A powerful insight into the complexity of growing up Black and British, Maybe I Don’t Belong Here describes the trauma of mental breakdown and the road to recovery. There is also a passionate cry to examine the systems and prejudices that still influence this society.
In this gripping narrative, actor David Harewood explores the connection between racism and Black mental health. At the age of 23 he had a psychotic episode and was sectioned under the Mental Health Act. He had to be physically restrained by six police officers and put under sedation in a locked hospital ward. It has taken him 30 years to process what was actually happening to him.
I met David Harewood about 25 years ago, when I was still a television journalist at the BBC. We discovered we had much in common. We are both from Birmingham, both from Caribbean families and had similar life experiences, including racism. It was only when he revealed he is a Birmingham City fan, whilst I support arch-rivals Aston Villa, that we politely agreed to differ.
Maybe I Don’t Belong Here asks searching questions. What was the root cause of his breakdown? Did his racial background lead to his confused sense of identity? How did Harewood not only restore his health, but become a highly successful actor? His career includes starring roles in the American TV drama series Homeland and the Hollywood film Supergirl.
Harewood’s experience exposes an issue which is still relevant today. Black people make up only about three per cent of the total British population, but account for eight per cent of deaths in custody. Black people are also four times more likely to be detained under The Mental Health Act than their white counterparts. As Harewood writes, “clearly there is something about living in Britain that is tough for black people”. According to organisations like the Mental Health Foundation there is a direct connection between racism and mental health.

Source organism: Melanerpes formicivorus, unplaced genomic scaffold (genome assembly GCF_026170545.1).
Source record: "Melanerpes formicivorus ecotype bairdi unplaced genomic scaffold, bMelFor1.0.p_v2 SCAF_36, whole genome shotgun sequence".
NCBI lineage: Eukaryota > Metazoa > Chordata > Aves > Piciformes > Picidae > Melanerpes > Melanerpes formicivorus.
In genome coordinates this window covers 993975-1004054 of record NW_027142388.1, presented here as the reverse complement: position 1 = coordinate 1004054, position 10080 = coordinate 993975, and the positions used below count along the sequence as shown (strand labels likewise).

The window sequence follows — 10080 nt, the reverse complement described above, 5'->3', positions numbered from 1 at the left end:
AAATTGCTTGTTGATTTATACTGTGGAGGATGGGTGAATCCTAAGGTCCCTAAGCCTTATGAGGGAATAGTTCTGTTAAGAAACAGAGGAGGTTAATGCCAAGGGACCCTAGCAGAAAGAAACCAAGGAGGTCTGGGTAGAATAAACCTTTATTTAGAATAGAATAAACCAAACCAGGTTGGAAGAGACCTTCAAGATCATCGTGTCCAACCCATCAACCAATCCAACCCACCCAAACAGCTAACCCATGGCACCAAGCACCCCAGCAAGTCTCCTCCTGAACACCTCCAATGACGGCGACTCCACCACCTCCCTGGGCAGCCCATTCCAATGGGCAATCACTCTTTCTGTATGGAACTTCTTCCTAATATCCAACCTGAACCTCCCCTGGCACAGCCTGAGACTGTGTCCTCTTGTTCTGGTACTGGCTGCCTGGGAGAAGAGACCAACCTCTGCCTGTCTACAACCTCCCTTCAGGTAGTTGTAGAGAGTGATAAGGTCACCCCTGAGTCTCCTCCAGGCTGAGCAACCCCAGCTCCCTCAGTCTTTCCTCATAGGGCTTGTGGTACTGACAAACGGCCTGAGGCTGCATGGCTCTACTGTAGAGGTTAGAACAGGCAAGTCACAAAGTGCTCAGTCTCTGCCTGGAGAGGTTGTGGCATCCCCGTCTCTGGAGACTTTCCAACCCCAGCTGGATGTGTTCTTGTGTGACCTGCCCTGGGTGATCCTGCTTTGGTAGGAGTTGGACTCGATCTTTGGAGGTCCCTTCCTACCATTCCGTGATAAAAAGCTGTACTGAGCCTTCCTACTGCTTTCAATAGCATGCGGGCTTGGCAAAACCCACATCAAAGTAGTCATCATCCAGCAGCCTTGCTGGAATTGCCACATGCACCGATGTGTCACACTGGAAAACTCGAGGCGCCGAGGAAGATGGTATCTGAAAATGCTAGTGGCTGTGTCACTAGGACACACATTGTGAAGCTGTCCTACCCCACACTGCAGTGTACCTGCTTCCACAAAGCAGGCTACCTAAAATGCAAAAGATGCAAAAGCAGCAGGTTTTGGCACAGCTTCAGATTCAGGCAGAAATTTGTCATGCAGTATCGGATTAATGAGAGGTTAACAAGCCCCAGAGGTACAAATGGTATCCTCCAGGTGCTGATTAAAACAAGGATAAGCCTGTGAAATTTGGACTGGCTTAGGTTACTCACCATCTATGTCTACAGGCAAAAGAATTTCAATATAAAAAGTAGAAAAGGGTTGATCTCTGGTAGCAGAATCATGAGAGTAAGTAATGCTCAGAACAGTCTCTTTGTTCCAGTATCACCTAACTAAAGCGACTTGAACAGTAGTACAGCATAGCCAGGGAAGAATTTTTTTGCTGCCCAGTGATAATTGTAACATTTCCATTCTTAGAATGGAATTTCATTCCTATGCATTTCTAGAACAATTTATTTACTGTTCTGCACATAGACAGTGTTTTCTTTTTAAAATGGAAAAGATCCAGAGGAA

Harewood describes a childhood growing up in Birmingham where he was at conflict between his Black and white identity. The medical notes from the psychiatric hospital read: “Patient believes he is two persons.” In my own life and career I can identify with that inner conflict. I was the first Black British university chancellor, the first Black British government special adviser, the first Black Conservative parliamentary candidate, in Cheltenham, and the first Black Conservative peer in British history. But each success of mine brought with it racist abuse and little support outside my immediate family.
Maybe I Don’t Belong Here is both harrowing and humorous. I have every sympathy for the mental trauma that Harewood has experienced. I have known what it feels like to be the victim of racism, multiple times in my life. Is it just possible that the very things which made David Harewood sensitive to doubts and conflicting emotions also gave him the inner capacity to become a critically acclaimed actor? In life, problems can be the pathway to our promotion.